Ticked Off About Rocky Mountain Spotted Fever

By now many of us have absorbed the most important messages about ticks and Lyme disease. We dutifully apply permethrin to our boots, avoid unneeded walks through tall grass, and do tick checks right after coming indoors. We know ticks are active more in warm weather and that nymphs are the most likely to transmit disease. And hopefully, most of us know that if you remove an attached tick quickly (within 24 hours) you can greatly reduce your chances of getting Lyme.

An identification card showing blacklegged, lone star, and dog ticks as larva, nymph, and adult
Identification of blacklegged, lone star, and dog ticks for larva, nymph, and adult stages.

Centers for Disease Control and Prevention

Yet even with all that good knowledge about avoiding Lyme, it might come as a surprise to learn that in December last year an National Capital Region (NCR) park visitor fell ill quickly with a rash and encephalitis ascribed to a tick borne disease called Rocky Mountain Spotted Fever. Rocky Mountain Spotted Fever (RMSF) is not a new condition, but it is in a category of illnesses (called Spotted Fever Rickettsioses) that have increased during the last decade. It can be a severe or even fatal illness if not treated in the first few days of symptoms. Typical symptoms include: fever, headache, abdominal pain, vomiting, and muscle pain. A rash may also develop, but is often absent in the first few days, and in some patients, never develops. Caught early though, like many tick borne diseases, it can be treated with antibiotics.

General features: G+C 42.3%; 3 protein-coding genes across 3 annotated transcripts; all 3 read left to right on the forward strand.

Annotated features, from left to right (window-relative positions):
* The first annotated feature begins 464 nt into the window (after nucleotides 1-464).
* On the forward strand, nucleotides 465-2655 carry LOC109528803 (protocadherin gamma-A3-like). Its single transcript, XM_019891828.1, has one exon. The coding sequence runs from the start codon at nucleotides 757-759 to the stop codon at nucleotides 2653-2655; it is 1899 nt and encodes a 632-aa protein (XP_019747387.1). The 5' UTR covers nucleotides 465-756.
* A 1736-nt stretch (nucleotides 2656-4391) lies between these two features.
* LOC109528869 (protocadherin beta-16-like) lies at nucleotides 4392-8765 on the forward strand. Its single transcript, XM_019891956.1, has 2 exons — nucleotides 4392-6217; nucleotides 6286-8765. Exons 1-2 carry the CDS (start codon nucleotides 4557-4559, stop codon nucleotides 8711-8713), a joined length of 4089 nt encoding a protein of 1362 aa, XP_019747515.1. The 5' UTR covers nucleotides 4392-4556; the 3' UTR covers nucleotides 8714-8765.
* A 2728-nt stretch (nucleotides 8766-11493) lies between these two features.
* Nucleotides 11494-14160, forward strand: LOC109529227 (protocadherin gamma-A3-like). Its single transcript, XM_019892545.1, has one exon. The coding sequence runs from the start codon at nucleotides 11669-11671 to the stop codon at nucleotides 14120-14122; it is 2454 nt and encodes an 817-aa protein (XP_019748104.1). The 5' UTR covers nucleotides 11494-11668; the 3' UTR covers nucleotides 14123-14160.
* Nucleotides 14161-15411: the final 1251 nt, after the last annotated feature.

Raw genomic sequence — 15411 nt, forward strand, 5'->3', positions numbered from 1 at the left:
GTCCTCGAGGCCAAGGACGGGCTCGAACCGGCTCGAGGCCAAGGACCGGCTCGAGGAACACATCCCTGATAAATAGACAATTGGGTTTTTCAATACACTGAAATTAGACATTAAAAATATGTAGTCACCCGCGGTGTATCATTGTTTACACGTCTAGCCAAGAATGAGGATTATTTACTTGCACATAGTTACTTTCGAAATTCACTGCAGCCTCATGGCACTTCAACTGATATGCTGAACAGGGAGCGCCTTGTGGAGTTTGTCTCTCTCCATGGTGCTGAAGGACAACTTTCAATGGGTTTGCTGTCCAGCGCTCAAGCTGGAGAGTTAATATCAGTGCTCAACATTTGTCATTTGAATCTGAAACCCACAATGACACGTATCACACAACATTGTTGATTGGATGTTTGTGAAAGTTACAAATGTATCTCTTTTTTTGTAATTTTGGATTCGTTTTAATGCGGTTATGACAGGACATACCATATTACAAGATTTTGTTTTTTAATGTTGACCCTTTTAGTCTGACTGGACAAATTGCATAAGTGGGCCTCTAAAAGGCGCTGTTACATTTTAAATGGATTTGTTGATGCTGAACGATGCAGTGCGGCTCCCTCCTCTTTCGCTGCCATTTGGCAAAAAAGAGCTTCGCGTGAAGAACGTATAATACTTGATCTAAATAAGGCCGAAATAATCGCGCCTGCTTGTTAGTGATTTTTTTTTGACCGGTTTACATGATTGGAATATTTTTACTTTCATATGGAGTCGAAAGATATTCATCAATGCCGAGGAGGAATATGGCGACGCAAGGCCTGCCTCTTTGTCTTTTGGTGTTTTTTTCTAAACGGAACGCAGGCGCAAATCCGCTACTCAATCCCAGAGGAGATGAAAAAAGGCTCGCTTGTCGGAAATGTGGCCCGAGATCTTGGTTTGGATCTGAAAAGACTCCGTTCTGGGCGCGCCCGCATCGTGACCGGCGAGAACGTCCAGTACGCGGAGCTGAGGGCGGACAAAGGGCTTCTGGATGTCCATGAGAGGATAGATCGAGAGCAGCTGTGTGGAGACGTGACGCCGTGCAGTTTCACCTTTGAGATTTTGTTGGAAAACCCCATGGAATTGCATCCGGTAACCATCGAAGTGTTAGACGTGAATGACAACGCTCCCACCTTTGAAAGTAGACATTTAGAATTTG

Besides the surprise of the time of year this occurred, it’s also interesting to note that RMSF is carried not by blacklegged (aka deer) ticks, but instead by dog ticks. Yes, dog ticks. The same gross, yet seemingly innocent type of tick that winds up legs in the air like a small dark grape on your kitchen floor after falling off the family dog. Who knew dog ticks even carried anything that humans needed to worry about?!

Now, rest assured, the park visitor who came down with RMSF was promptly hospitalized and made a full recovery. However, cases like this reaffirm the importance of vigilantly avoiding ticks of all kinds. Most tick borne diseases can be treated with antibiotics. Yet it still pays to prevent tick encounters and tick bites whenever possible. For the latest information on preventing tick bites and on tick-borne disease symptoms and treatments, visit the Centers for Disease Control and Prevention website: https://www.cdc.gov/ticks/

Ticks and Disease-Causing Pathogens in NCR

Disease

Pathogen

Lone Star Tick (Amblyomma americanum)

Dog Tick

(Dermacentor variabilis)

Black-legged (deer) Tick

(Ixodes scapularis)

Gulf Coast Tick

(Amblyomma maculatum)

Babesiosis Babesiosis microti Vector
Rocky Mountain Spotted Fever Rickettsia rickettsia Vector
Powassan Virus an RNA virus Vector
Ehrlichiosis Ehrlichiosis caffeensis, or E. ewingii Vector
Anaplasmosis Anaplasmosis phagocytophilum Vector Vector
Tularemia F. tularensis Vector
Lyme Borrelia burgdorferi Vector
Borrelia miyamotoi disease Borrelia miyamotoi Vector
STARI (southern tick-associated rash illness) Cause unknown Vector
Rickettisa parkeri rickettsiosis Rickettsia parkeri Vector

Last updated: March 5, 2018